In some of the footage from the documentary, both Andy and Tony jokingly talk about Carrey from time to time, and their comments are quite simply heartbreaking, no matter how fleeting they are. Clifton questions Carrey's then-trademark manic happiness, quipping 'he's always smiling. That's how you know it's fake' to a live audience on set - who all respond with roaring laughter. Andy at one point talks about a conversation he and Jim had the night before, and confesses that Jim worries whether feeling fragile and broken actually makes him talented, and whether or not he's willingly not letting himself get better to remain talented due to the fear of becoming less interesting or less entertaining. It's a spectacularly worrying thought and something which, had it come out twenty-years ago at the time would have been a blow to the system for any of Carrey's fans. When does the curiosity of Jim's personal problems cross the line into morbid curiosity? 

"For the most sensitive of us, the noise can be too much"

Cut to Carrey in an interview earlier in the year however, and he's simultaneously confident and tactical about these problems. He jokes about being broken to the point where upon meeting Eternal Sunshine director Michel Gondry he was told 'You're beautiful. Don't get better. Because you're broken' whilst the main emotional responses from the actor within the documentary come from reminiscing about his father, his talks with Andy's real-life family and the impact Kaufman actually had on him as a person. 

A short interview with Carrey on a fashion red carpet recently went viral due to Carrey's strange behaviour and disinterest in the world around him, insisting nothing actually matters and that he doesn't really believe anything exists anymore. Within the documentary's second half he repeatedly becomes enamored with his thoughts on reality and how to experience the world, that's what's important to him now. To many, this could be seen as either pure insanity, vanity (at one point Jim jokes about taking on the role of Jesus Christ the same way he did Andy) or one giant joke on our expense, the literal return of Kaufman. Comedy actor Ben Stiller once commented during an interview that because of his natural talent for comedy, he has 'a harder time overcoming the public's desire for him to be funny' and he's right. Hell, I'm even adding fuel to the fire by writing some sort of speculative, paper-thin look into an ordeal I know nothing about, trying to make some sort of tenuous link to my own life in the progress - something Carrey would most likely disapprove of. But the truth is, unlike The Truman Show the year before, Man on the Moon didn't bring in the money many thought it would, and Jim immediately returned to the crude physicality of Me, Myself & Irene almost as a safety net.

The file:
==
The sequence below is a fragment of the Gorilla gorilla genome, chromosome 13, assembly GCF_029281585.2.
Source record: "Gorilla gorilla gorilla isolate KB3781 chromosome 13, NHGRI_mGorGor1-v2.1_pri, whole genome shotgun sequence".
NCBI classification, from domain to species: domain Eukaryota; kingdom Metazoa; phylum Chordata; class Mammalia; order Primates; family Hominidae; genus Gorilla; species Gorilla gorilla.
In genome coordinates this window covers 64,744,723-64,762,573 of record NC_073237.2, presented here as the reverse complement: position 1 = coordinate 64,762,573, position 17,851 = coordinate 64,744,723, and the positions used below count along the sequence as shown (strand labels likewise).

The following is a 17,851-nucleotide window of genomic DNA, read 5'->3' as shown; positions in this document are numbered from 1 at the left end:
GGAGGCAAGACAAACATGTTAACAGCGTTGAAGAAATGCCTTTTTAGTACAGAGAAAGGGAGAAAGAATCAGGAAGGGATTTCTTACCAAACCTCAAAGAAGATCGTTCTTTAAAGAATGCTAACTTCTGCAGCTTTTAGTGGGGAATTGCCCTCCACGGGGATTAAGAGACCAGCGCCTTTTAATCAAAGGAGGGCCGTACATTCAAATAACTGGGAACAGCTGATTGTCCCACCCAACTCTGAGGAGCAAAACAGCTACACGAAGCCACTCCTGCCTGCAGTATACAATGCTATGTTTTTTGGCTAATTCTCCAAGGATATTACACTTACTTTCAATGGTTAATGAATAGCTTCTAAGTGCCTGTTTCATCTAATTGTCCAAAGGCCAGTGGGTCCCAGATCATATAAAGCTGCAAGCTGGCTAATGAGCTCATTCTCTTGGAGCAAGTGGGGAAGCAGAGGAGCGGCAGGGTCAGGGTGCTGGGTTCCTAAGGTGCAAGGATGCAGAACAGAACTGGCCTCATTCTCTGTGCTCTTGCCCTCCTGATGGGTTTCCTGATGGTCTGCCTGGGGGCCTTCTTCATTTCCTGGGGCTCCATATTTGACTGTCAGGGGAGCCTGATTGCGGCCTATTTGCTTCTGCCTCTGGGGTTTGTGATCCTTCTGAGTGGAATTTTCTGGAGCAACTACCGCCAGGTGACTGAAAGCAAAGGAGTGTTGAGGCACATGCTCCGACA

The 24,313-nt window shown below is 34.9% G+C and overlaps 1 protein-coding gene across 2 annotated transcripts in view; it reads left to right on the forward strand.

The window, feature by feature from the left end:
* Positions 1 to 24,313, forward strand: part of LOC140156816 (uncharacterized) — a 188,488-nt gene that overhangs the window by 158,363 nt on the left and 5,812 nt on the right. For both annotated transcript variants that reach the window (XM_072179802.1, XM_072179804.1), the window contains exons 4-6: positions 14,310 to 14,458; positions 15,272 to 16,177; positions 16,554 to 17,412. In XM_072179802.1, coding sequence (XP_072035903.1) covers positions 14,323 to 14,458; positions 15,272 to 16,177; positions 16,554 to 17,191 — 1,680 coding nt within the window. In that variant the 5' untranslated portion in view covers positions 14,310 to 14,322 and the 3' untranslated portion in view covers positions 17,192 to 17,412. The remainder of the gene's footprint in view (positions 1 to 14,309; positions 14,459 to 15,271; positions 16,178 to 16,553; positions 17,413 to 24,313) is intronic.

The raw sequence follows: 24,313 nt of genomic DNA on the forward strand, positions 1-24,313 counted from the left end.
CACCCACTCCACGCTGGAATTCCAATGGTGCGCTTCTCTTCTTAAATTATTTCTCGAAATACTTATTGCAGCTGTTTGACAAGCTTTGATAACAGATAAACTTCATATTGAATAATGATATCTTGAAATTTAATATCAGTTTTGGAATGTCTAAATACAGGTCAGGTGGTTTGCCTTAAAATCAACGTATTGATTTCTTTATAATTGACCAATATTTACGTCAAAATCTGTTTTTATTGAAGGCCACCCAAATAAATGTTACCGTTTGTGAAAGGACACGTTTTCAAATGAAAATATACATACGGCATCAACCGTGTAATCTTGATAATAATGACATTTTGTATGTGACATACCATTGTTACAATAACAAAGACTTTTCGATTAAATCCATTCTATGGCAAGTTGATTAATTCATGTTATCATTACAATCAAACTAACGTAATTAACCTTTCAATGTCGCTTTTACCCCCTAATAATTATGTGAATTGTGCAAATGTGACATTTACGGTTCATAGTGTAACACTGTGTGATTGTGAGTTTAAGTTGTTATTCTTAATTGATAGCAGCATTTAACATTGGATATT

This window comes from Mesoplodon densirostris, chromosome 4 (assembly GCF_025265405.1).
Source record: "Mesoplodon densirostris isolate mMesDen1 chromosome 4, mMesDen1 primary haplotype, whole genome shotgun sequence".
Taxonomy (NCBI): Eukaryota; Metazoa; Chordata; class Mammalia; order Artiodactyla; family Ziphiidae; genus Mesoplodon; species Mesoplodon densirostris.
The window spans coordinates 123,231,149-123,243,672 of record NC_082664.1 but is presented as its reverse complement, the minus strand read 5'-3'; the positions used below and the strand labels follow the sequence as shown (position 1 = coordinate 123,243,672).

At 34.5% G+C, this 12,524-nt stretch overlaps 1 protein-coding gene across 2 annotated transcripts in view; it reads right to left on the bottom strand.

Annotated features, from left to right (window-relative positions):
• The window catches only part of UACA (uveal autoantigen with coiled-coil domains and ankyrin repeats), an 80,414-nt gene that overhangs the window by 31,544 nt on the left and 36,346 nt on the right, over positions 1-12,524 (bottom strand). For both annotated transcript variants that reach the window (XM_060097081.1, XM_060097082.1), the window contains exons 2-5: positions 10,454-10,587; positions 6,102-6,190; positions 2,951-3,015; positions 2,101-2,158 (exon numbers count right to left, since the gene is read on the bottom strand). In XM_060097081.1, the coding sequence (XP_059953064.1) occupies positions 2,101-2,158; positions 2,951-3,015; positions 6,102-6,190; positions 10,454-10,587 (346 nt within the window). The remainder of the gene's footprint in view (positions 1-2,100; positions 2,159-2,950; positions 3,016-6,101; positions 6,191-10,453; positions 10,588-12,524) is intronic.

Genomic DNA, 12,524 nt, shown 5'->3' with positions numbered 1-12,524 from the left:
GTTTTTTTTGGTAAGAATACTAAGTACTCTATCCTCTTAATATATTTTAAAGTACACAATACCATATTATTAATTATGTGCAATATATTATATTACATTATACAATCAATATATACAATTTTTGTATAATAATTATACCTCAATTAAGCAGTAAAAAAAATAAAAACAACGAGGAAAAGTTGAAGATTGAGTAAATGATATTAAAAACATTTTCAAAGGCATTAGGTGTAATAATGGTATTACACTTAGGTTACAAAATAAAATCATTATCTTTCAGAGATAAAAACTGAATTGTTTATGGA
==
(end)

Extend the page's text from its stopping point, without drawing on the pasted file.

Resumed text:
How hard must it have been to completely not be yourself, to take on the persona of someone else and all their problems for months at a time. To forget your own life. Then to be thrust into the limelight once again and be met with a less-than-stellar response for completely changing yourself. It must have been so insanely difficult to go back to the comedy of the Farrelly brothers after that, almost to give in to the perception of yourself that the public has. 'No we don't like that Carrey, go back to the silly stuff'

Of course, over the next few years Carrey would continue into drama, with his roles gradually becoming more sparse, but still not without pure talent and impact. It does beg the question though, if 'Jim Carrey' doesn't exist - like he now insists he doesn't...then who is he? This Jim Carrey who's an extraordinarily talented painter, who raises philosophical questions at inopportune moments? We know the public's idea of Carrey is still out there, he pops up from time to time in interviews and the occasion recent film (his video interview with comedian Norm Macdonald is a testament to this), but it feels like the release of the documentary has slotted into an elaborate puzzle that Carrey has made his personality into, never to truly be understood by anyone but himself.